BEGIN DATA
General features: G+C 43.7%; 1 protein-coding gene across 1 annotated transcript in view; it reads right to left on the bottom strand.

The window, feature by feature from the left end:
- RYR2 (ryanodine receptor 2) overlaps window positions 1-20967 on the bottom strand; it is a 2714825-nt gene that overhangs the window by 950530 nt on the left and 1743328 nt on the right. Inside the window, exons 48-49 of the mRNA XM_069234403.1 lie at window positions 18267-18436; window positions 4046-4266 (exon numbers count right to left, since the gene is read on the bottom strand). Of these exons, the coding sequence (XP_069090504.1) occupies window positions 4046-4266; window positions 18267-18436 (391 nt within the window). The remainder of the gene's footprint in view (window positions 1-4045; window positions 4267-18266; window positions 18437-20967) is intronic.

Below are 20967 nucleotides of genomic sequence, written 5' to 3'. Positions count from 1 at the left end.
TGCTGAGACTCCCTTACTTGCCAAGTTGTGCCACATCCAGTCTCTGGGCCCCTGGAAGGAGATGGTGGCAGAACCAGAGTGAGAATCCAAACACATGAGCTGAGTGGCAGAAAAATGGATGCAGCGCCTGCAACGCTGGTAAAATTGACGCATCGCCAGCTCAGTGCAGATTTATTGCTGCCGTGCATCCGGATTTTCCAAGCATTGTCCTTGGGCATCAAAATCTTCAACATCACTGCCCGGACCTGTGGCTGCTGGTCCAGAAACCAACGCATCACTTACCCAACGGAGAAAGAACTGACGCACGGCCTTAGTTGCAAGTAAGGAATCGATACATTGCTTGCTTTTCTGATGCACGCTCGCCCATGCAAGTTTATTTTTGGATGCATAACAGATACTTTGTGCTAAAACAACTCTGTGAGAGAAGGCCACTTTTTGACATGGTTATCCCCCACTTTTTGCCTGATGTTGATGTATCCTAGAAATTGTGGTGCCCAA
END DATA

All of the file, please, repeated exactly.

General features: G+C 43.7%; 1 protein-coding gene across 1 annotated transcript in view; it reads right to left on the bottom strand.

The window, feature by feature from the left end:
- RYR2 (ryanodine receptor 2) overlaps window positions 1-20967 on the bottom strand; it is a 2714825-nt gene that overhangs the window by 950530 nt on the left and 1743328 nt on the right. Inside the window, exons 48-49 of the mRNA XM_069234403.1 lie at window positions 18267-18436; window positions 4046-4266 (exon numbers count right to left, since the gene is read on the bottom strand). Of these exons, the coding sequence (XP_069090504.1) occupies window positions 4046-4266; window positions 18267-18436 (391 nt within the window). The remainder of the gene's footprint in view (window positions 1-4045; window positions 4267-18266; window positions 18437-20967) is intronic.

Below are 20967 nucleotides of genomic sequence, written 5' to 3'. Positions count from 1 at the left end.
TGCTGAGACTCCCTTACTTGCCAAGTTGTGCCACATCCAGTCTCTGGGCCCCTGGAAGGAGATGGTGGCAGAACCAGAGTGAGAATCCAAACACATGAGCTGAGTGGCAGAAAAATGGATGCAGCGCCTGCAACGCTGGTAAAATTGACGCATCGCCAGCTCAGTGCAGATTTATTGCTGCCGTGCATCCGGATTTTCCAAGCATTGTCCTTGGGCATCAAAATCTTCAACATCACTGCCCGGACCTGTGGCTGCTGGTCCAGAAACCAACGCATCACTTACCCAACGGAGAAAGAACTGACGCACGGCCTTAGTTGCAAGTAAGGAATCGATACATTGCTTGCTTTTCTGATGCACGCTCGCCCATGCAAGTTTATTTTTGGATGCATAACAGATACTTTGTGCTAAAACAACTCTGTGAGAGAAGGCCACTTTTTGACATGGTTATCCCCCACTTTTTGCCTGATGTTGATGTATCCTAGAAATTGTGGTGCCCAA